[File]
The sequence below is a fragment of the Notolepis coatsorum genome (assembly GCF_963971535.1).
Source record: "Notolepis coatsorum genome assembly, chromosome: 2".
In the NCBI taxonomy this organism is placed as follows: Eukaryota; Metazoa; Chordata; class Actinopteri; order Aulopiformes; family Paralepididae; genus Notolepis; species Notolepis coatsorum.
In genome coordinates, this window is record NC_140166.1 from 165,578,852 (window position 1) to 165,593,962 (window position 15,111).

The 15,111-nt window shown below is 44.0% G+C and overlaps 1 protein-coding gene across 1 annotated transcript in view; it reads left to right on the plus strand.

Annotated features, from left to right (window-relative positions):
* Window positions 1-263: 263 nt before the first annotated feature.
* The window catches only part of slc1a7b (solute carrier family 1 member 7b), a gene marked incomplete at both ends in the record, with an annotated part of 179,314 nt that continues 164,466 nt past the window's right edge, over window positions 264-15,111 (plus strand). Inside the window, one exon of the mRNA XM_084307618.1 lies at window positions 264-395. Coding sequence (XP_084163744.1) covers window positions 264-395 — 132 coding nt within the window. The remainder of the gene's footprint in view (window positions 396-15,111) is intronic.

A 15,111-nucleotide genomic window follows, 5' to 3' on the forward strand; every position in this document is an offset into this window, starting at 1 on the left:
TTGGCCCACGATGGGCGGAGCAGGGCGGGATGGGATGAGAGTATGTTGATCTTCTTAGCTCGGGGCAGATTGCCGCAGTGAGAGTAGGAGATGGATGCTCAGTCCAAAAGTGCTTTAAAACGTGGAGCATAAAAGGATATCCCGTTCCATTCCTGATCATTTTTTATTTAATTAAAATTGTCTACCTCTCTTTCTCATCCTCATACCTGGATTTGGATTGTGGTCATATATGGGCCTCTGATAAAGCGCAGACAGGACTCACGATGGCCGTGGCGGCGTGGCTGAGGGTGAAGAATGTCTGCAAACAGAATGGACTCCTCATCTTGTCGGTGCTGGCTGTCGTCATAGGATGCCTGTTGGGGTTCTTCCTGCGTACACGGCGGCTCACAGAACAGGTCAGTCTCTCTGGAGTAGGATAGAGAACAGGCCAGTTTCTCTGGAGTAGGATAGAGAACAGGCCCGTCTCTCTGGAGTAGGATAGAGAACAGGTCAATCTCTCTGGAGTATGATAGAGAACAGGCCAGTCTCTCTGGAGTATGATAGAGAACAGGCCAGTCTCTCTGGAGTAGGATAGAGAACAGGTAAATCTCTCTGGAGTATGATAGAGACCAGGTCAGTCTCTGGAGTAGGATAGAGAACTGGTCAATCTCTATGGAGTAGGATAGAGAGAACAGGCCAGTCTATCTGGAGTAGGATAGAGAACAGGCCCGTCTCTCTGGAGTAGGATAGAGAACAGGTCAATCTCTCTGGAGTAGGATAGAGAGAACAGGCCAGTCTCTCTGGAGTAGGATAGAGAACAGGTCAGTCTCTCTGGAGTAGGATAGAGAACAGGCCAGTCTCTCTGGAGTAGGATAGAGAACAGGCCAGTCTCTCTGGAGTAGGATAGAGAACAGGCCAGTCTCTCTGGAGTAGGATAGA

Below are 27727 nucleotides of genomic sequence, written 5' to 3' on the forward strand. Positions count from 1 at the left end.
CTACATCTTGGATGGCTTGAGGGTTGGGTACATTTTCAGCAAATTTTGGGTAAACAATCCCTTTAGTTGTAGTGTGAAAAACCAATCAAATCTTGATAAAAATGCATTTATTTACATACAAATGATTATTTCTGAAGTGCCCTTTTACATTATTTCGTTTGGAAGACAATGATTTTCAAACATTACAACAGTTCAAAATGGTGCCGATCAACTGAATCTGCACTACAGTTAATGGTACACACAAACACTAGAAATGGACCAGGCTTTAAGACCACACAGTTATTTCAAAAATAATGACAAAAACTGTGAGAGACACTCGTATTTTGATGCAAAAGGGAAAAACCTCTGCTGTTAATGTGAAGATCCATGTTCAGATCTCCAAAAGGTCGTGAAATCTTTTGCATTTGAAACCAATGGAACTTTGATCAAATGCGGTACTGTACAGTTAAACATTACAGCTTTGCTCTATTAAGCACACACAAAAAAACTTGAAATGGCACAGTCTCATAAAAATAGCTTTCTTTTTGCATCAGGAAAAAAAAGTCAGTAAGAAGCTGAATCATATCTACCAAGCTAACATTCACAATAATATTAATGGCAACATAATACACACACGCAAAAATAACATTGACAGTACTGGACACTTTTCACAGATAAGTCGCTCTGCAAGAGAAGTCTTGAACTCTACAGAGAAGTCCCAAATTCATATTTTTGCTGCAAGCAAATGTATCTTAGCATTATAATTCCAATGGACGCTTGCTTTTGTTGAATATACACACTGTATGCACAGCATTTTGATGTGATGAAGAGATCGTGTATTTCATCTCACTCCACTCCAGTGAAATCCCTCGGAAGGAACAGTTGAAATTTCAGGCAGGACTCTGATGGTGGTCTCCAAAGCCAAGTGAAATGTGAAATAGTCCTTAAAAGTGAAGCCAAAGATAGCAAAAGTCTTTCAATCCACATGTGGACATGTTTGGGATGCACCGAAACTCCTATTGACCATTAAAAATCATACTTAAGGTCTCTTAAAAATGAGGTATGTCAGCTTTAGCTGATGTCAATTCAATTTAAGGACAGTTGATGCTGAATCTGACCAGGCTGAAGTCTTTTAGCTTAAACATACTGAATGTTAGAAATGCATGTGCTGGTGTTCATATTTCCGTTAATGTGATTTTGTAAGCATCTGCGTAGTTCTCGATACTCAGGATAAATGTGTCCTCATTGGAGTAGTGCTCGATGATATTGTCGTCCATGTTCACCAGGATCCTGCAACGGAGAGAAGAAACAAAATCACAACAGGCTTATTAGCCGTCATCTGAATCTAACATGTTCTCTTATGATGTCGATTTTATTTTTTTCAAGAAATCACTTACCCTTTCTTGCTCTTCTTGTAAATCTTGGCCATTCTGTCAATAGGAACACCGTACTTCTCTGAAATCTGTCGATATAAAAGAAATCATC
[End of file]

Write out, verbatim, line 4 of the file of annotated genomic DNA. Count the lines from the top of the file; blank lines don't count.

In genome coordinates, this window is record NC_140166.1 from 165,578,852 (window position 1) to 165,593,962 (window position 15,111).